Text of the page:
But Lt. Col. Mohammad Darwish of the Kurdish forces known as peshmerga said the main roads and fields were littered with homemade bombs and that suicide car bomb attacks had slowed the troops’ progress.

A peshmerga major said some Kurdish fighters entered the villages in Humvees, “but they didn’t do anything, not even walk outside on the street.”

The major said his men were still waiting for engineering teams to clear the villages. But just a few hundred meters from the front line a bomb disposal team sat idle hours after the operation began, explaining that they had not yet received orders to deploy.

6.30 p.m. IST

A relief organisation has warned that thousands in the Iraqi city of Mosul are at risk of getting caught up in the military operations there and face a lack of clear escape routes.

The International Rescue Committee said on Monday that 2,00,000 people were likely to flee the city in first weeks of the operation, but that only 60,000 tents are available in seven emergency camps. Up to one million people in total could flee their homes in search of safety, the group said.

Aleksandar Milutinovic, the International Rescue Committee’s Iraq County Director says that “civilians who attempt to escape the city will have little choice but to take their lives into their own hands and pray that they are able to avoid snipers, land mines, booby traps and other explosives.”

6.25 p.m. IST

The U.N. refugee agency has called on warring parties in Iraq to spare the lives of civilians and not to use them as hostages or human shields amid a wide-scale military operation to dislodge Islamic State militants from the northern city of Mosul.

Speaking to reporters in Baghdad, the UN High Commissioner for Refugees, Filippo Grandi, says he raised the issue of protection civilians with the Iraqi government and received “strongest assurances” from Prime Minister Haider al-Abadi.

Grandi underlined that protection civilians “will indispensable for the future of Iraq, for the future in which the people of Iraq have live together and build a prosperous country.”

The comments came hours after the government of Iraq announced the start of the long-awaited Mosul operation.

6.10 p.m. IST

The top general in the U.S.-led coalition in Iraq says Iraqi forces are ready to retake Mosul and that the coalition is “confident they will succeed.”

U.S. Army Maj. Gen. Gary J. Volesky says that “Mosul will be a hard fight, but the Iraqi security forces are ready. They’ve been waiting to liberate Mosul for two years, and today is the day.”

Iraqi and Kurdish forces launched a massive operation on Monday to retake Mosul, which fell to IS in the summer of 2014. The U.S. is supporting them with airstrikes, and U.S. soldiers are serving in a support role on the ground.

Pentagon spokesman Peter Cook told CNN that “it’s the Iraqis who are in the lead.”

Cook declined to address a campaign issue when he was asked about Republican presidential candidate Donald Trump’s comments that by saying what it’s going to do, the coalition is telegraphing its moves to the enemy-

6 p.m. IST

An Islamic State-run media outlet says the group has launched a series of suicide attacks targeting Kurdish forces advancing on the militant-held city of Mosul.

The Aamaq news agency is claiming eight suicide attacks against the Kurdish fighters, known as peshmerga, and says the IS destroyed two Humvees belonging to the Kurdish forces and Shia militias east of the city on Monday.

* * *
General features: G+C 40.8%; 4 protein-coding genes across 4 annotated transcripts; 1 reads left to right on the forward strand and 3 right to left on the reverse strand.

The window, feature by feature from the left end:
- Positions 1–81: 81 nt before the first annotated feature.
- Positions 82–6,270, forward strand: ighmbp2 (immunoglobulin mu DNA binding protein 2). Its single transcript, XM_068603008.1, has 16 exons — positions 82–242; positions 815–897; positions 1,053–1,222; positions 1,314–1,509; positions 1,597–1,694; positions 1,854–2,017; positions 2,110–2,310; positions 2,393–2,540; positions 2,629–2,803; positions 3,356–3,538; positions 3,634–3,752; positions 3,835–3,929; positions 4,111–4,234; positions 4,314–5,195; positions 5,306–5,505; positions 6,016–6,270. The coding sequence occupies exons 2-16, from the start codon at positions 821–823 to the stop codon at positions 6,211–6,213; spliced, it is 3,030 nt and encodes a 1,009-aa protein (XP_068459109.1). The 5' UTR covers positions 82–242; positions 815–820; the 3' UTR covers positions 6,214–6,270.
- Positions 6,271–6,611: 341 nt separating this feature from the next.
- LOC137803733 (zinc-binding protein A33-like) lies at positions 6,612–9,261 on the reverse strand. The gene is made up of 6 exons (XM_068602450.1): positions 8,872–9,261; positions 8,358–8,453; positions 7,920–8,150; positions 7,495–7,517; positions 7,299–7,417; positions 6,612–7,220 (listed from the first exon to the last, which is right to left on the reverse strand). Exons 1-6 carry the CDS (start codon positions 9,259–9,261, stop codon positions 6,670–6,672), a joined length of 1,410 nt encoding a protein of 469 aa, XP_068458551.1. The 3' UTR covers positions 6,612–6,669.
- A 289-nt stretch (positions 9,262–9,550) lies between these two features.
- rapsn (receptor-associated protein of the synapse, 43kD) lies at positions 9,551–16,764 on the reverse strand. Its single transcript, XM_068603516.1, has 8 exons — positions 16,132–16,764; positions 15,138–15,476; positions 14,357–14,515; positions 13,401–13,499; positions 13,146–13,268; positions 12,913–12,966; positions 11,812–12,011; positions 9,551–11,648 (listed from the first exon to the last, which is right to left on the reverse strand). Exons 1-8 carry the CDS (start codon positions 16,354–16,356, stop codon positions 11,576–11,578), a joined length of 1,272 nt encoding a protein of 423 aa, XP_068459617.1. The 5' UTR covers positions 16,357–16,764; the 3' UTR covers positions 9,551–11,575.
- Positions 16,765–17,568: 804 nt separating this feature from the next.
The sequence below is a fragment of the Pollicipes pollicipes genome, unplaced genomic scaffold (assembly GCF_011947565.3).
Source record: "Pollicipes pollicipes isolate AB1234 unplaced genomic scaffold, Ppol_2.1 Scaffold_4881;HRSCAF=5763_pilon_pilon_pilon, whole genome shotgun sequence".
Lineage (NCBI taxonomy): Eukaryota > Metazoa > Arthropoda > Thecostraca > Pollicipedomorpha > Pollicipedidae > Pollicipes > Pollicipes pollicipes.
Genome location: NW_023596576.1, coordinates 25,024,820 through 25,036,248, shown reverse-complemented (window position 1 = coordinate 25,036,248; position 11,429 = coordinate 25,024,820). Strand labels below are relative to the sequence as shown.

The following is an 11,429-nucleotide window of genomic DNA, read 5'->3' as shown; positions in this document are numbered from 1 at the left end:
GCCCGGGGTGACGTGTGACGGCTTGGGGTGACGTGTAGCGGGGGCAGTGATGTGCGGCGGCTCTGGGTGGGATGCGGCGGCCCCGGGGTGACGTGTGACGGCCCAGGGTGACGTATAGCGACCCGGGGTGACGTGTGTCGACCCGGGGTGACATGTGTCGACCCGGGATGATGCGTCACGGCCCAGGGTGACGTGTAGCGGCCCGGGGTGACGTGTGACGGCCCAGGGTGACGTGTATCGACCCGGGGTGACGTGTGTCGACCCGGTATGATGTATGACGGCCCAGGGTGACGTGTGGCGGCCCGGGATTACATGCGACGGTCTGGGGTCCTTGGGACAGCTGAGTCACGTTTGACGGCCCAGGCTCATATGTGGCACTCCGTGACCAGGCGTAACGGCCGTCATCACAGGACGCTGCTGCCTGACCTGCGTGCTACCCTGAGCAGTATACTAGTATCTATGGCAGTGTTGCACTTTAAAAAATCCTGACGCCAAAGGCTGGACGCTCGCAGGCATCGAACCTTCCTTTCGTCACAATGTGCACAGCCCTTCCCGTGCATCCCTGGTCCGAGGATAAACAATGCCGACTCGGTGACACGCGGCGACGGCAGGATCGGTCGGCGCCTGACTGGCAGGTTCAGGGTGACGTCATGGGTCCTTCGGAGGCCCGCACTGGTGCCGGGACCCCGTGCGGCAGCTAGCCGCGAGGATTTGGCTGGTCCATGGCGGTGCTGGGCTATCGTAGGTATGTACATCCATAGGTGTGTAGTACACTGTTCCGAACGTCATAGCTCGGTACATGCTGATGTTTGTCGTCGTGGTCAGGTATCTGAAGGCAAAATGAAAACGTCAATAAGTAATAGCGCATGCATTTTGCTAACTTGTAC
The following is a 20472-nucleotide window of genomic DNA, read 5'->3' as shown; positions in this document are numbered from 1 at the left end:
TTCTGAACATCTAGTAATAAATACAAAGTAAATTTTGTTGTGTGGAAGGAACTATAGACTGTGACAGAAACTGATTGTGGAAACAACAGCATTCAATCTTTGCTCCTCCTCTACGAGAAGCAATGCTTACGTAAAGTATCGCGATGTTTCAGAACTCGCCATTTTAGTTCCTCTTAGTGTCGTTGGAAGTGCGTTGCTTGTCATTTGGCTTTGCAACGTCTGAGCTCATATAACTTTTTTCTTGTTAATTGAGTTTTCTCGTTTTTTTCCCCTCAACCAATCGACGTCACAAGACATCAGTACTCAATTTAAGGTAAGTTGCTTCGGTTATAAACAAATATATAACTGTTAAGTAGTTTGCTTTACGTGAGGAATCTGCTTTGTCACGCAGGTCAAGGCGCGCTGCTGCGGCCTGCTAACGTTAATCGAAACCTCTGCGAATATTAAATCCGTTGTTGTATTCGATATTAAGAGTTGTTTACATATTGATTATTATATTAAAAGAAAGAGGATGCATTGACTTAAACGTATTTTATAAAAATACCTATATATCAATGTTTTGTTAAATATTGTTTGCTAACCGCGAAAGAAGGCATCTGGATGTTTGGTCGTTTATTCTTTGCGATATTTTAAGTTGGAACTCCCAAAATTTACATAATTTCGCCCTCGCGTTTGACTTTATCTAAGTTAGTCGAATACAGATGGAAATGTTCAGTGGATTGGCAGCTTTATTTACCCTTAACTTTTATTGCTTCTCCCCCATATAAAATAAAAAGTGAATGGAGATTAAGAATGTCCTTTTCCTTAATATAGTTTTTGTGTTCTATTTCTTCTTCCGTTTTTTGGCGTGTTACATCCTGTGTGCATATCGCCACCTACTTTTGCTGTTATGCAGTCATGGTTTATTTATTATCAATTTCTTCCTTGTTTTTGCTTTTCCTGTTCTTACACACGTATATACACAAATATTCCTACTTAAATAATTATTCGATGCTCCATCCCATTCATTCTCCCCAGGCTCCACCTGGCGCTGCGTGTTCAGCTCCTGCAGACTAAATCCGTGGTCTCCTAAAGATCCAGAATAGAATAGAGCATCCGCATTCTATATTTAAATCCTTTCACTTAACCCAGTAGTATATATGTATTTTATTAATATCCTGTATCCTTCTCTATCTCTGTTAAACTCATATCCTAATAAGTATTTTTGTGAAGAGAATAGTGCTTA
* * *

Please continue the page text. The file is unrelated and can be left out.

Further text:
Meanwhile, the Kurdish Rudaw TV broadcast images of Kurdish tanks firing on two IS suicide truck bombs, one of which crashed and exploded.

The peshmerga are taking part in a massive operation to liberate Mosul, alongside the Iraqi military, Sunni tribal fighters and Shiite militias. It is the most complex operation launched in Iraq since the withdrawal of U.S. troops five years ago.

4.50 p.m. IST

Turkish President Recep Tayyip Erdogan says Turkey is determined to be a part of the operation to free Mosul from the Islamic State, as well as in possible talks on the city’s future.

Mr. Erdogan reiterated Turkey’s concerns that the operation, which started early on Monday, could lead to sectarian clashes and maintained that efforts in Iraq to keep Turkey away from the Mosul offensive were linked to Ankara’s efforts to prevent any possible demographic change in the region.

Turkey has been issuing warnings about possible sectarian clashes in Mosul if the majority Sunni region were placed under Shiite militia control.

Mr. Erdogan says that once Mosul is liberated, Turkey cannot allow “a Sunni-Shiite strife” in the city. He insisted Turkey “will be in the [Mosul] operation and we will be at the table. It is not possible for us to stay outside.”

Meanwhile, Turkish Deputy Prime Minister Numan Kurtulmus says Foreign Ministry’s Undersecretary Umit Yalcin was on his way to Baghdad to discuss the Turkish troops presence at the Bashiqa camp north of Baghdad as well as the Mosul operation.

In other updates, Iraqi officials say the casualty toll from a suicide car bombing a security checkpoint in the town Youssifiyah, just south of Baghdad, has risen to 12 killed and more than 30 wounded.



Smoke rises from clashes in the east of Mosul during clashes with Islamic State militants in Iraq. Photo: Reuters


4.15 p.m. IST

Turkey’s Deputy Prime Minister Numan Kurtulmus says some 3,000 Turkish-trained Iraqi fighters are taking part in the operation to wrest the northern Iraqi city of Mosul from the Islamic State group.

Mr. Kurtulmus also told reporters on Monday that Turkey has no intention of withdrawing its troops from a base in northern Iraq, where they have been training Iraqi forces to fight the IS.

Mr. Kurtulmus says that “about 3,000 of them have joined the Mosul operation” with the Kurdish Peshmerga forces.